{The Body Liberation Guide} Doing the math

A sneak peek of my shots from my dear friend K.’s wedding. I’m currently booking portrait and boudoir sessions»

This week, I want to build a bit on what I told you in last week’s letter about how getting into media articles works.

I talked a bit about the calculation that goes into responding to media inquiries as an activist: Will the good I can do here outweigh (pun not intended) the negatives of being here?

As a marginalized person, though, there’s a different calculation to be made:

Will the personal harm to me be worth appearing in this particular article or publication?

See, just because a media outlet is willing to be associated with you doesn’t mean they’re willing to protect you. Fat (and other marginalized) people who appear in articles are taking on risk – not just professional, but personal and sometimes physical safety risks – along with that visibility.

Fat people who are visible in mainstream spaces can get mountains of abuse in comment sections, and inevitably some of those harassers will follow people back to their own online spaces and harass them there, too.

The publications that quote, photograph or feature us don’t moderate their comments, they don’t defend us and they don’t help us mitigate risk. They’re in this exactly as far as their profits go, and if a fat person is miserable or gets hurt because of their appearance in that publication, well, that’s the way the cookie crumbles.

Shouldn’t have been fat, I guess, fatty.

This even goes for influencers and models whose photos get used by big retailers. When stores like Torrid feature fat people – especially larger fat people – in their ads or on social media, the same thing happens.

So when we fat activists respond to a media or retailer inquiry, there are calculations and risk management that average-sized and thinner-bodied people simply don’t have to deal with.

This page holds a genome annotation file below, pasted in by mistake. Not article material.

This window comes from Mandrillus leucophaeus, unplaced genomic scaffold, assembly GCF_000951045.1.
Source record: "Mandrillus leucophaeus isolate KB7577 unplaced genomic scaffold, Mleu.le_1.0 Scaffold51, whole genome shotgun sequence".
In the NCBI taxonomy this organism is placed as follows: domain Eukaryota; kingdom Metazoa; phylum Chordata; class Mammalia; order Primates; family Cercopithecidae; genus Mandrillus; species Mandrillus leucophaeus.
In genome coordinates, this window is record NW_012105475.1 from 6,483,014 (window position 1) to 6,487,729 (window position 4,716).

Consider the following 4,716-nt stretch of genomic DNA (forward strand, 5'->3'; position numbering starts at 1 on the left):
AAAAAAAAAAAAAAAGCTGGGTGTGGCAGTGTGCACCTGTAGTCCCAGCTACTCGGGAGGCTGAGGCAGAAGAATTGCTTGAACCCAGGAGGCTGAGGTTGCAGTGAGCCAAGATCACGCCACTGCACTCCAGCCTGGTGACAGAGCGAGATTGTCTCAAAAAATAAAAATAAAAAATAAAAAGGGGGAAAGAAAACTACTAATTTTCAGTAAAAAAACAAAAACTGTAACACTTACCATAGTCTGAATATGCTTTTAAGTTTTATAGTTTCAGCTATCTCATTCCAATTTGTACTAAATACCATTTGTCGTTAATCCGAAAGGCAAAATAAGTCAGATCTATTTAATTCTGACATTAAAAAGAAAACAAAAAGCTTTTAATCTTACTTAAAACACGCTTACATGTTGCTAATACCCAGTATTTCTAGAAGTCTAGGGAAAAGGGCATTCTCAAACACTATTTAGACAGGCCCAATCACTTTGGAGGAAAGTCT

Since I was quoted in that Dallas Morning News article (which also appeared on NOLA.com), there’s been an uptick in hate mail in my inbox. I have the support system to deal with this, but so many others don’t.

This is one of the ways the racist, ableist, patriarchal system of anti-fatness is upheld and reinforced. How many other ways can you think of?


Changing the World is Up To You

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The Conversation

Here’s what’s being discussed this week in the world of body acceptance and fat liberation: 

» BBQ chair tip for people with fat friends (watch

» People are perfectly willing to risk their current health status and their lives as long as they don’t think they’ll get fat. (read

» The Guide To Plus Size Mattresses (read

» How many days have you wasted fighting against your body? (watch

» You need to know this about climate change (read

» Before you dismiss a fat person who is telling you about their horrifying, often deeply harmful interactions with healthcare providers by telling us that they are well-meaning, please know that plenty aren’t. (read

🦄 Unicorn chaser: You are a masterpiece in progress. (see)

“Non-restrictive eaters, who eat ‘whatever they want,’ generally don’t want to eat peanut butter all day long—because it doesn’t physically feel all that great for our bodies to do so.  

Unfortunately, however, dieting and restriction disconnects us from this critical biological feedback (like hunger, fullness, etc.), leaving us in a constant state of either trying to control, or rebelling violently against deprivation.” » Isabel Foxen Duke

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Hi there! I'm Lindley. I create artwork that celebrates the unique beauty of bodies that fall outside conventional "beauty" standards at Body Liberation Photography. I'm also the creator of Body Liberation Stock and the Body Love Shop, a curated central resource for body-friendly artwork and products. Find all my work here at bodyliberationphotos.com.